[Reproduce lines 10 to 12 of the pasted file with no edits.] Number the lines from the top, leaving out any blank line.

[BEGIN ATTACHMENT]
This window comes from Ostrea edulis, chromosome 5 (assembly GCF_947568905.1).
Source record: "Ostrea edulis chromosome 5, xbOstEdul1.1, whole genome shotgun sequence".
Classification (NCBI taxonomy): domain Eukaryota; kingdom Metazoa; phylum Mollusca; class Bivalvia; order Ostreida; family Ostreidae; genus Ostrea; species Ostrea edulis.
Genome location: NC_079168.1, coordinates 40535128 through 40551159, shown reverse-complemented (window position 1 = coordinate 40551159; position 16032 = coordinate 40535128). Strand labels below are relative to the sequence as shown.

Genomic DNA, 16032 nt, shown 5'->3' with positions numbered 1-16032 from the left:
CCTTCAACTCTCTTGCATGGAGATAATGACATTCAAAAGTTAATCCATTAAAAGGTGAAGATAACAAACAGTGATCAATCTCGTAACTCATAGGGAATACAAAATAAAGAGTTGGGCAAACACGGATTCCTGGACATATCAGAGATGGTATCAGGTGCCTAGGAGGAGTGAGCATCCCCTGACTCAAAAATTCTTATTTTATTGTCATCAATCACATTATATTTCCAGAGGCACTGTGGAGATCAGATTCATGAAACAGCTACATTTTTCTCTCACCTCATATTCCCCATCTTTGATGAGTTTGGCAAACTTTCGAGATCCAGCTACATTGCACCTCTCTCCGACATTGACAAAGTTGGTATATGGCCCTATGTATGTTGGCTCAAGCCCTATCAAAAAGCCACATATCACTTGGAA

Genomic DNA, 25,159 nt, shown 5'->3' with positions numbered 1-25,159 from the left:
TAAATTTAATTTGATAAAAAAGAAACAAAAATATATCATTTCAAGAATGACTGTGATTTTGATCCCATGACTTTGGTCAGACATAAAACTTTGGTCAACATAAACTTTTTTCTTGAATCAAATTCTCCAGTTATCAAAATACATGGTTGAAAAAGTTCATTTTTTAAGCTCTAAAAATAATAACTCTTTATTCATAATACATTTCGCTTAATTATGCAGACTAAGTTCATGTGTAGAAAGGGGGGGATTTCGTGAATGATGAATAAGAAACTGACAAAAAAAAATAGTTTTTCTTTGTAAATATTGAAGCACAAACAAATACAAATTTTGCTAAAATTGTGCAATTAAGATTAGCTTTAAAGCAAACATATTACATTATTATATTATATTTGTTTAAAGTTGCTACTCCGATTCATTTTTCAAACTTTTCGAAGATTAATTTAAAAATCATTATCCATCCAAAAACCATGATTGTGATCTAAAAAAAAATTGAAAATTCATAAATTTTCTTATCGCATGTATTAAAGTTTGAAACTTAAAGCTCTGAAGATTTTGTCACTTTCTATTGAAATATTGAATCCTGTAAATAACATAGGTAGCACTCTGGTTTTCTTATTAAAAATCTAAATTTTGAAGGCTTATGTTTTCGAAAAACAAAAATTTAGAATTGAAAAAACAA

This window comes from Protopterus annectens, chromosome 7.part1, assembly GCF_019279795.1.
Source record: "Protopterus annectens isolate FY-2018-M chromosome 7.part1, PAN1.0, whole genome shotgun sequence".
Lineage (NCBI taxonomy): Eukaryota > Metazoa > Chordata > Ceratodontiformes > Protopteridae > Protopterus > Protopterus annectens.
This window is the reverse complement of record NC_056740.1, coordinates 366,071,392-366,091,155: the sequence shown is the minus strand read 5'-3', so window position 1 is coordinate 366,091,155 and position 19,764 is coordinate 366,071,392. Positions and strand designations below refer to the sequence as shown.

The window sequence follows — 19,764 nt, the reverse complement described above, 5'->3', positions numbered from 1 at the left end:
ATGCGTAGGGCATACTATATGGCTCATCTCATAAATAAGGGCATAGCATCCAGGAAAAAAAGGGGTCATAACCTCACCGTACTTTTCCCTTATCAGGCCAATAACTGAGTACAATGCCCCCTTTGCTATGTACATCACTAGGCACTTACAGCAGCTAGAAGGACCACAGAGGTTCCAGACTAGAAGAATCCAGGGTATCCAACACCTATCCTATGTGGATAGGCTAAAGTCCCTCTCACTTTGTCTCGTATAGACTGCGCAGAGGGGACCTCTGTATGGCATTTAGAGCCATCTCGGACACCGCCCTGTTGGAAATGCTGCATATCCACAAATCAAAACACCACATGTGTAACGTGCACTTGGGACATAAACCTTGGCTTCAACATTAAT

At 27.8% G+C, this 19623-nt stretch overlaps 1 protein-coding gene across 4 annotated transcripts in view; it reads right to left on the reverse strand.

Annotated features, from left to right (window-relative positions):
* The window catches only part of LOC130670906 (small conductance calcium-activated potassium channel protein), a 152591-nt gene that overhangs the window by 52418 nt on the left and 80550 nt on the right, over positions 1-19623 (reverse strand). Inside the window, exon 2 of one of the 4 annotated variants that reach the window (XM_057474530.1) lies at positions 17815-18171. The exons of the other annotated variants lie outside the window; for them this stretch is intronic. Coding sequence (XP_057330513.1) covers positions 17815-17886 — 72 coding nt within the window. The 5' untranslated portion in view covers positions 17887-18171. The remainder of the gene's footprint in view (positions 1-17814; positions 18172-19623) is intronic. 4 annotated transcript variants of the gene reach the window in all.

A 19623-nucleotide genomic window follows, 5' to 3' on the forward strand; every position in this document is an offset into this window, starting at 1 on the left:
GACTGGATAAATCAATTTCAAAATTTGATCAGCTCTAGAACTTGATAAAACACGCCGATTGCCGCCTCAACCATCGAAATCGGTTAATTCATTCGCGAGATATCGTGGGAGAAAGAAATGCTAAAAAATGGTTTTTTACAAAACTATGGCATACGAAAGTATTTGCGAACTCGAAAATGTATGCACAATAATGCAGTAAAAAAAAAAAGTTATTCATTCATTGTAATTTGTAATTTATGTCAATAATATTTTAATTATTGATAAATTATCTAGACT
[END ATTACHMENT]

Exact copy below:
Source record: "Protopterus annectens isolate FY-2018-M chromosome 7.part1, PAN1.0, whole genome shotgun sequence".
Lineage (NCBI taxonomy): Eukaryota > Metazoa > Chordata > Ceratodontiformes > Protopteridae > Protopterus > Protopterus annectens.
This window is the reverse complement of record NC_056740.1, coordinates 366,071,392-366,091,155: the sequence shown is the minus strand read 5'-3', so window position 1 is coordinate 366,091,155 and position 19,764 is coordinate 366,071,392. Positions and strand designations below refer to the sequence as shown.